I very much enjoyed this story. I've always been sympathetic towards the Lady Jane. Weir tells the story through the voices of each player convincingly with the possible exception of Jane as a small child, who speaks with wisdom beyond her years. This shouldn't put you off from the book, however, as it is such a small section and really innocuous. The story itself is a complicated one and the telling from each point of view gives it a lucidity I've not encountered in other tellings.
I thought I would really enjoy this book, but ended up feeling rather sad in the end. The book is well written and well read, but incredibly disheartening. It seems Britain has managed to hold these leftovers of empire in a state of benevolent neglect which is shameful.
This book was well conceived and researched, but it just didn't grab me from a story telling perspective like I wish it could have.
I'm a big Z Punc fan. When I heard Yahtzee had done a narration of his book I had to have it. I finished it in a couple of days. If you enjoy Terry Pratchett, John Scalzi, or enjoyed Ready Player One by Ernest Cline, chances are you will enjoy Mogworld. If you are also a fan of Crowshaw's reviews you'll appreciate the additional level of humor.
Okay, I'll admit it: popular science is one of my favorite literary genres. That being said, I usually stay firmly planted on terra firma. This was my first foray into the mind-bending field of astrophysics, and it won't be my last. Neil deGrasse Tyson strikes an excellent balance between academic and interesting. I found myself taking notes, rewinding, googling, and just sitting in awe and wonder. Dion Graham was the perfect narrator for this journey abroad.
This story, takes up well where the first left off. My few qualms with the first book have been well satisfied here and the characters continue to be excellent. I feel I've come to know these people. Some I enjoy spending time with, some I loathe; but all evoke strong emotions. Martin is a genius with his characters. Martin's fantasy is much darker than most, but more real as well. I appreciate the maturity.
I am ambivalent about the narration. While Dotrice is a pure pleasure to listen to and his voice was an excellent choice for the overall narration, I find his characterizations lacking. Most of his male characters sound either like pirates or as though they have speech impediments. His female characters are unconvincing. So, I remain undecided: I loved his narration, but wasn't taken with his voice characterizations. I don't remember this being so striking in the first book, but I've watched the series since then. Perhaps I have different expectations of the voices now that I've seen the series. Hard to say.
This story is riveting from beginning to end. I was late for everything the entire time I was listening because I just couldn't hit the pause button. The story captures your imagination and the narration is sublime. Do yourself a favor: get it. You won't regret the credit spent.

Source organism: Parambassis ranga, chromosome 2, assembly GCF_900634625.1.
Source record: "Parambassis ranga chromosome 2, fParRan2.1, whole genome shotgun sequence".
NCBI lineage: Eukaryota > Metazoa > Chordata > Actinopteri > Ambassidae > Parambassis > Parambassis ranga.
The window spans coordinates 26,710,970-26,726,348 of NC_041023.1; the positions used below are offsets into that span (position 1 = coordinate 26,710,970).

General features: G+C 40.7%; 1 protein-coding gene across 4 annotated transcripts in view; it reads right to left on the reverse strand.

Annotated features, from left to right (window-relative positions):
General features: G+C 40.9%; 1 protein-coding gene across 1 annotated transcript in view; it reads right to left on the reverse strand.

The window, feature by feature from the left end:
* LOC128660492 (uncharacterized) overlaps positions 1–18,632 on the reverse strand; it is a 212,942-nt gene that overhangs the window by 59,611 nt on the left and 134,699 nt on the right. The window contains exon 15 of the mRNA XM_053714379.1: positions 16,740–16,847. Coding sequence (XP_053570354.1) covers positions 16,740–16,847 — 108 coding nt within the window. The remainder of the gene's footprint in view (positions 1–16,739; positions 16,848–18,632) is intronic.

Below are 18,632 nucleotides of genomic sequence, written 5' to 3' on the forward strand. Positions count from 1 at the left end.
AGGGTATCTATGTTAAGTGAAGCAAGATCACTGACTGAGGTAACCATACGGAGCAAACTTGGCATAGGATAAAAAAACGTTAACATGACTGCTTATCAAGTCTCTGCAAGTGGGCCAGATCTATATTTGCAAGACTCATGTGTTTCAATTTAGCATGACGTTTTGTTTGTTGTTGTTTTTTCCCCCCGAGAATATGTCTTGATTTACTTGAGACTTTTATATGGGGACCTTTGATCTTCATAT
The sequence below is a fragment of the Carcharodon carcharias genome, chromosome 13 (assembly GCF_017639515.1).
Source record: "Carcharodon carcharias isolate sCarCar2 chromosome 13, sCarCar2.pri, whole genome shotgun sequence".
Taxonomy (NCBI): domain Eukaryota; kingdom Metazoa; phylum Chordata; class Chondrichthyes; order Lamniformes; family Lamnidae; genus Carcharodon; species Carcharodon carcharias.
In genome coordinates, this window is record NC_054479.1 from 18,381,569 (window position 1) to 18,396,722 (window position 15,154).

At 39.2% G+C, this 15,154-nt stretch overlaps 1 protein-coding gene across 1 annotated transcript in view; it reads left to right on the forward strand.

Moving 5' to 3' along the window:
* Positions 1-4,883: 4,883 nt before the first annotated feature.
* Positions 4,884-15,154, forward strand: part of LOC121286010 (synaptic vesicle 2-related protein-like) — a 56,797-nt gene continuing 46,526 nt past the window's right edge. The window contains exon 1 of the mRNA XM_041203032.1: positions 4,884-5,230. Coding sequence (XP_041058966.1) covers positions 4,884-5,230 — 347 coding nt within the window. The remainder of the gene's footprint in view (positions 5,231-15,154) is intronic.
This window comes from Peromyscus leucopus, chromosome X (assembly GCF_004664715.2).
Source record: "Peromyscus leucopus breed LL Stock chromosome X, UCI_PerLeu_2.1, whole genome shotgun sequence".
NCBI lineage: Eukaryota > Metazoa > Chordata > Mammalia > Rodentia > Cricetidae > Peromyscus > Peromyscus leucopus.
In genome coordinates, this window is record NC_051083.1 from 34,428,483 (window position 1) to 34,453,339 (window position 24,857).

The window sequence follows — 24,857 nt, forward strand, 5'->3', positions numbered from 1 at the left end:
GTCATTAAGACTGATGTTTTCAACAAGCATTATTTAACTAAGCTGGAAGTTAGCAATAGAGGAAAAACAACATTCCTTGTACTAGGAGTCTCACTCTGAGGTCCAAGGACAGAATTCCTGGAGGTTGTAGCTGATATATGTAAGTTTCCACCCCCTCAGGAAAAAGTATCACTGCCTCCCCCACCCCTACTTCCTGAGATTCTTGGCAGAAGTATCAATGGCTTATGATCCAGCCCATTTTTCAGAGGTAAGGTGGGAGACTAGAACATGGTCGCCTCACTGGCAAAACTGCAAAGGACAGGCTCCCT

This is a well written coming of age tale. It was excellently narrated, but I have to admit that for the first half of the book I was totally distracted by the narrator. Mr. Inglis narrated all of the Hobbit/LotR books and I'm afraid I've type cast him in my head. Just hearing his voice evokes Middle Earth. I had to consciously remind myself that I was not listening to a Tolkien story. Once I got past that, it was an enjoyable listen. I'll be listening to the rest of the series.
While the story was well written and the narration very good, I find I actually hated it. The story was sad, and quite awful in places and it was a chore to finish it. I know I am a dissenting opinion and it appears most people enjoyed this book. I just can't recommend it.
A decent review of the concept and execution of common sense. Also a look at what kills it and what cultivates it. No new or breakthrough information, but a good read nonetheless.
I would have preferred that it had been read by a professional narrator rather than the authors.
This story is hard to categorize: it's not typical science fiction, but it's not really historical fiction either. In reality, it's more of a human drama, and from that perspective it excells.
The character development was superb. The storyline was engaging, if sometimes predictable. My only complaint is that it was, in areas, agonizingly repetitive and slow due to unnecessary details. If you apply patience it is still an enjoyable, worthwhile read.
Ms. Sterlin's voice characterizations are outstanding and the overall narration was excellent.
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